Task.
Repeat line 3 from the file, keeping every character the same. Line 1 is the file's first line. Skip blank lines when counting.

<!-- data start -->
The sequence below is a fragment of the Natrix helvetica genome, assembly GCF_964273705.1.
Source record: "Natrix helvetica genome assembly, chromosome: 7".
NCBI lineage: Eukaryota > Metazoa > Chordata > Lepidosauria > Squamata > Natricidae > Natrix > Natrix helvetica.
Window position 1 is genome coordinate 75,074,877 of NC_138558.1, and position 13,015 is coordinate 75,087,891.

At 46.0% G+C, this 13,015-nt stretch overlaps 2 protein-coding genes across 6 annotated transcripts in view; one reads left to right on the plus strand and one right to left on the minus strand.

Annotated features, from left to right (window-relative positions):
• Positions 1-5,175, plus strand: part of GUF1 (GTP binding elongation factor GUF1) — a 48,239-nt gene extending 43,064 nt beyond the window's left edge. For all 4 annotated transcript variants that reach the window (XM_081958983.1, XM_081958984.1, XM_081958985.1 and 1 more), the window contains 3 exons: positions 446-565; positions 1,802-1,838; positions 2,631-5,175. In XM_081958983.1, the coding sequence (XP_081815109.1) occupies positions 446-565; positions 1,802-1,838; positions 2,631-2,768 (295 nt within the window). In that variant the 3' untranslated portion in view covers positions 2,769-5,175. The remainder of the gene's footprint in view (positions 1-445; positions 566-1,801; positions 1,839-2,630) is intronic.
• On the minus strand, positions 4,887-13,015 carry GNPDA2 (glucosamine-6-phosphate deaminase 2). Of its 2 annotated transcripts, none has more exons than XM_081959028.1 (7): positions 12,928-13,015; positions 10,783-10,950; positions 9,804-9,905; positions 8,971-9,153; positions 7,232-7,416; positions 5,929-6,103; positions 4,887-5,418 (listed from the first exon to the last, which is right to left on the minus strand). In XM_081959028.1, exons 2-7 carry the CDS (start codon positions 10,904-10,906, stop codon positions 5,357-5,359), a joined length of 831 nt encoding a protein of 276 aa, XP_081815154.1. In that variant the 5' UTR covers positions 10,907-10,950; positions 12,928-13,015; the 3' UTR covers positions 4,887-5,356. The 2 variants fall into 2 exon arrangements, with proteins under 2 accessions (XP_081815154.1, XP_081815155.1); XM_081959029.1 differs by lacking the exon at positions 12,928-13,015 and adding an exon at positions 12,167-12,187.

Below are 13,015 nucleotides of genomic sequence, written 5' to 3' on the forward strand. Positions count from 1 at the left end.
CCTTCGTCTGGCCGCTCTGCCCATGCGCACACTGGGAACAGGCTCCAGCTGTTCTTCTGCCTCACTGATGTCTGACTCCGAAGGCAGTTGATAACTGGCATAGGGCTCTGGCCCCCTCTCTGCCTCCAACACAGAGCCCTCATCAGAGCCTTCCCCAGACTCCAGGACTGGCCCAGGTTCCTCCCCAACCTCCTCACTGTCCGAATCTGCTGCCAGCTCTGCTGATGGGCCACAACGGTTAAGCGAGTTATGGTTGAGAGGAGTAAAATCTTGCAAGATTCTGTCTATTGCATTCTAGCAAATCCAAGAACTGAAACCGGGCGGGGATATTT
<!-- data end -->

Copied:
NCBI lineage: Eukaryota > Metazoa > Chordata > Lepidosauria > Squamata > Natricidae > Natrix > Natrix helvetica.